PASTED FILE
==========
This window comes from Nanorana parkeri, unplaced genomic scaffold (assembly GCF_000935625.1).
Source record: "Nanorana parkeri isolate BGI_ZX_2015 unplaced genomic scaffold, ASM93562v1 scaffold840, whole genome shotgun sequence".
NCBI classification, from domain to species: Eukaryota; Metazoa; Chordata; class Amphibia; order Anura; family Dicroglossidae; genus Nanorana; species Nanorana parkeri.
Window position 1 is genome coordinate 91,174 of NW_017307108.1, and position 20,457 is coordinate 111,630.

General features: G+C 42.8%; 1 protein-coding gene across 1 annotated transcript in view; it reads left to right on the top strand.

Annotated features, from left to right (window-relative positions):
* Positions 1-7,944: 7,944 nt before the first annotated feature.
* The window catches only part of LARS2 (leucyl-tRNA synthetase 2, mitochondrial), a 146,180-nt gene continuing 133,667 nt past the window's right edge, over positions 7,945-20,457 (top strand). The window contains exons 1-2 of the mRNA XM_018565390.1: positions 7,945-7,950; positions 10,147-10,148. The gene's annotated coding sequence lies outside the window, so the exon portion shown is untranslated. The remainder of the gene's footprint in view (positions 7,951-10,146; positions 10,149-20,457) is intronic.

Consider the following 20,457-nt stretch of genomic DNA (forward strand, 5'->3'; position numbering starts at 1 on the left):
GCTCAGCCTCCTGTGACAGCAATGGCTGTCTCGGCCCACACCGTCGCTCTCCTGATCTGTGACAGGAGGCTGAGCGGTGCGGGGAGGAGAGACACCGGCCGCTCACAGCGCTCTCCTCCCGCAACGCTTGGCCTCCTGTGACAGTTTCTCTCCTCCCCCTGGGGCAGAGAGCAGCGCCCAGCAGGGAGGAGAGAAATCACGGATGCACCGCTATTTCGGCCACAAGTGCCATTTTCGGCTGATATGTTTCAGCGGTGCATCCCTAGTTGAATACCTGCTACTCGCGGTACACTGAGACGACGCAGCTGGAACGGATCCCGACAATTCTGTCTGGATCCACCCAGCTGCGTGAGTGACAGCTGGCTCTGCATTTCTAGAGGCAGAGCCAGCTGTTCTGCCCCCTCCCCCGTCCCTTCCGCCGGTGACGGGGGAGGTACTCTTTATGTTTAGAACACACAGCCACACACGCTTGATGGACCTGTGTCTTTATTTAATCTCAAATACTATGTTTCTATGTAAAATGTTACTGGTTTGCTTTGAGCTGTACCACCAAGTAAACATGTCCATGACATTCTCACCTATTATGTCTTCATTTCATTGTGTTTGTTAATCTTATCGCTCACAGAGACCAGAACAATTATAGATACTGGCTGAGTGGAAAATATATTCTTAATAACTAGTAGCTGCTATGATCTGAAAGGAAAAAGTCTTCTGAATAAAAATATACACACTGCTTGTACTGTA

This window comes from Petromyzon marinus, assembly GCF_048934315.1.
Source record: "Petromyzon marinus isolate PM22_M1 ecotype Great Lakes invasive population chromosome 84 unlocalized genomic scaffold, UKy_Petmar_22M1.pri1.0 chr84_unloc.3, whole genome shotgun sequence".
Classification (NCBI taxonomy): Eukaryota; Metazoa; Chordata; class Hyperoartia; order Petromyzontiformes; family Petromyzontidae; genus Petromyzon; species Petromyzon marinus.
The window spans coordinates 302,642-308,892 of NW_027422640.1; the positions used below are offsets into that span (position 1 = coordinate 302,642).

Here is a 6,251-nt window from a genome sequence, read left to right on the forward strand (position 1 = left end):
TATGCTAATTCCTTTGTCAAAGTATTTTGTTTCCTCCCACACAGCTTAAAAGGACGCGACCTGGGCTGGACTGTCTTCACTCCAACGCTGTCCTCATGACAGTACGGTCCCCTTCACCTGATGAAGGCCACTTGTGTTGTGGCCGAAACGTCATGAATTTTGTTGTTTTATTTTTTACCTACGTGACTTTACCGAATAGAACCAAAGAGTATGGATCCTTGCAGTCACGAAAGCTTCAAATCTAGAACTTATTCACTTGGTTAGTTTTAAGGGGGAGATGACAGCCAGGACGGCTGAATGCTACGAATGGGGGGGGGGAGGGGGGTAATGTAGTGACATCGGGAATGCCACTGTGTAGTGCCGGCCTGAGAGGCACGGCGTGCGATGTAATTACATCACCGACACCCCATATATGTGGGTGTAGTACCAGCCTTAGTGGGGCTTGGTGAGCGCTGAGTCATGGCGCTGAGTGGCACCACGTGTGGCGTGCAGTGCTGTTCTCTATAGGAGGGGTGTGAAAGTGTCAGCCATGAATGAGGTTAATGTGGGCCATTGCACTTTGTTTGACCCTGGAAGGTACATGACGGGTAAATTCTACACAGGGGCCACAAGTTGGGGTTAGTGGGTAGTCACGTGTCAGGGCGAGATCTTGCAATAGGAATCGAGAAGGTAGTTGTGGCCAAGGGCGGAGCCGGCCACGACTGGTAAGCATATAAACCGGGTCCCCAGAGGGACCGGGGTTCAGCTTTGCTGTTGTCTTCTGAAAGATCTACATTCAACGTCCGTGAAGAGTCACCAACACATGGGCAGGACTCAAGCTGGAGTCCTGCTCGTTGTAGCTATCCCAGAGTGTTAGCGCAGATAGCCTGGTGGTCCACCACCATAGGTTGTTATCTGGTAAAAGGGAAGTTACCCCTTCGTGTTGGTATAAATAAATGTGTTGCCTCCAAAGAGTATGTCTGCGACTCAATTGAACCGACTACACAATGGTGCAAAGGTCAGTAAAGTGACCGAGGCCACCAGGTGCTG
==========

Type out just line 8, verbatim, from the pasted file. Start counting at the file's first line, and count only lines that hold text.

* The window catches only part of LARS2 (leucyl-tRNA synthetase 2, mitochondrial), a 146,180-nt gene continuing 133,667 nt past the window's right edge, over positions 7,945-20,457 (top strand). The window contains exons 1-2 of the mRNA XM_018565390.1: positions 7,945-7,950; positions 10,147-10,148. The gene's annotated coding sequence lies outside the window, so the exon portion shown is untranslated. The remainder of the gene's footprint in view (positions 7,951-10,146; positions 10,149-20,457) is intronic.